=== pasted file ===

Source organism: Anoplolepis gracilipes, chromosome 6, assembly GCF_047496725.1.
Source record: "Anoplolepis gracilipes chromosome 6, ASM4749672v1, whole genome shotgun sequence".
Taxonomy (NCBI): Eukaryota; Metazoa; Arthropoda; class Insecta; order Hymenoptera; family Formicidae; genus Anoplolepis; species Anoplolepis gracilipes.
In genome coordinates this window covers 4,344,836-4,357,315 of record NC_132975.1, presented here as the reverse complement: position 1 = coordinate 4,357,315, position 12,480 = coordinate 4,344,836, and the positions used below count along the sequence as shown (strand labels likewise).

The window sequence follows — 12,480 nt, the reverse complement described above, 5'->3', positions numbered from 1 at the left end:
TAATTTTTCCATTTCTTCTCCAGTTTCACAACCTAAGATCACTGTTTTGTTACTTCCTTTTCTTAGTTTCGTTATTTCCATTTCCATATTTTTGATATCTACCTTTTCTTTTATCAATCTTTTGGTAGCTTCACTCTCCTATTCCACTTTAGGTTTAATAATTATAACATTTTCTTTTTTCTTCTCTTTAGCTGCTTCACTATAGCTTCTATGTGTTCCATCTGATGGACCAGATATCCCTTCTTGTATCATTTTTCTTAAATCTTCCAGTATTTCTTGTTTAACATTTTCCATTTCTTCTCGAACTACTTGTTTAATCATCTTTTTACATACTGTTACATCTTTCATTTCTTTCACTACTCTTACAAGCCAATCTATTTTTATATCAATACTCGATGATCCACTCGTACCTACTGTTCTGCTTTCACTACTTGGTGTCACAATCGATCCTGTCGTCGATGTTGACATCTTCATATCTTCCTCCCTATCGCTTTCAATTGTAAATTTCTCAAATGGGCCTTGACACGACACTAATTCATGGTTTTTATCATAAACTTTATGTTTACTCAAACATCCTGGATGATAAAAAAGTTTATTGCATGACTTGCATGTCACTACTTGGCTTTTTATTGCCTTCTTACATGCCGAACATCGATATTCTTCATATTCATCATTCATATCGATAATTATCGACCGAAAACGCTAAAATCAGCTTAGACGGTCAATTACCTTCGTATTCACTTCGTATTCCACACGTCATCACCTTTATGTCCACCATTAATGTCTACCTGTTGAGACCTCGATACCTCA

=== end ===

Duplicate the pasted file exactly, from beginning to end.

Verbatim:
Source organism: Anoplolepis gracilipes, chromosome 6, assembly GCF_047496725.1.
Source record: "Anoplolepis gracilipes chromosome 6, ASM4749672v1, whole genome shotgun sequence".
Taxonomy (NCBI): Eukaryota; Metazoa; Arthropoda; class Insecta; order Hymenoptera; family Formicidae; genus Anoplolepis; species Anoplolepis gracilipes.
In genome coordinates this window covers 4,344,836-4,357,315 of record NC_132975.1, presented here as the reverse complement: position 1 = coordinate 4,357,315, position 12,480 = coordinate 4,344,836, and the positions used below count along the sequence as shown (strand labels likewise).

The window sequence follows — 12,480 nt, the reverse complement described above, 5'->3', positions numbered from 1 at the left end:
TAATTTTTCCATTTCTTCTCCAGTTTCACAACCTAAGATCACTGTTTTGTTACTTCCTTTTCTTAGTTTCGTTATTTCCATTTCCATATTTTTGATATCTACCTTTTCTTTTATCAATCTTTTGGTAGCTTCACTCTCCTATTCCACTTTAGGTTTAATAATTATAACATTTTCTTTTTTCTTCTCTTTAGCTGCTTCACTATAGCTTCTATGTGTTCCATCTGATGGACCAGATATCCCTTCTTGTATCATTTTTCTTAAATCTTCCAGTATTTCTTGTTTAACATTTTCCATTTCTTCTCGAACTACTTGTTTAATCATCTTTTTACATACTGTTACATCTTTCATTTCTTTCACTACTCTTACAAGCCAATCTATTTTTATATCAATACTCGATGATCCACTCGTACCTACTGTTCTGCTTTCACTACTTGGTGTCACAATCGATCCTGTCGTCGATGTTGACATCTTCATATCTTCCTCCCTATCGCTTTCAATTGTAAATTTCTCAAATGGGCCTTGACACGACACTAATTCATGGTTTTTATCATAAACTTTATGTTTACTCAAACATCCTGGATGATAAAAAAGTTTATTGCATGACTTGCATGTCACTACTTGGCTTTTTATTGCCTTCTTACATGCCGAACATCGATATTCTTCATATTCATCATTCATATCGATAATTATCGACCGAAAACGCTAAAATCAGCTTAGACGGTCAATTACCTTCGTATTCACTTCGTATTCCACACGTCATCACCTTTATGTCCACCATTAATGTCTACCTGTTGAGACCTCGATACCTCA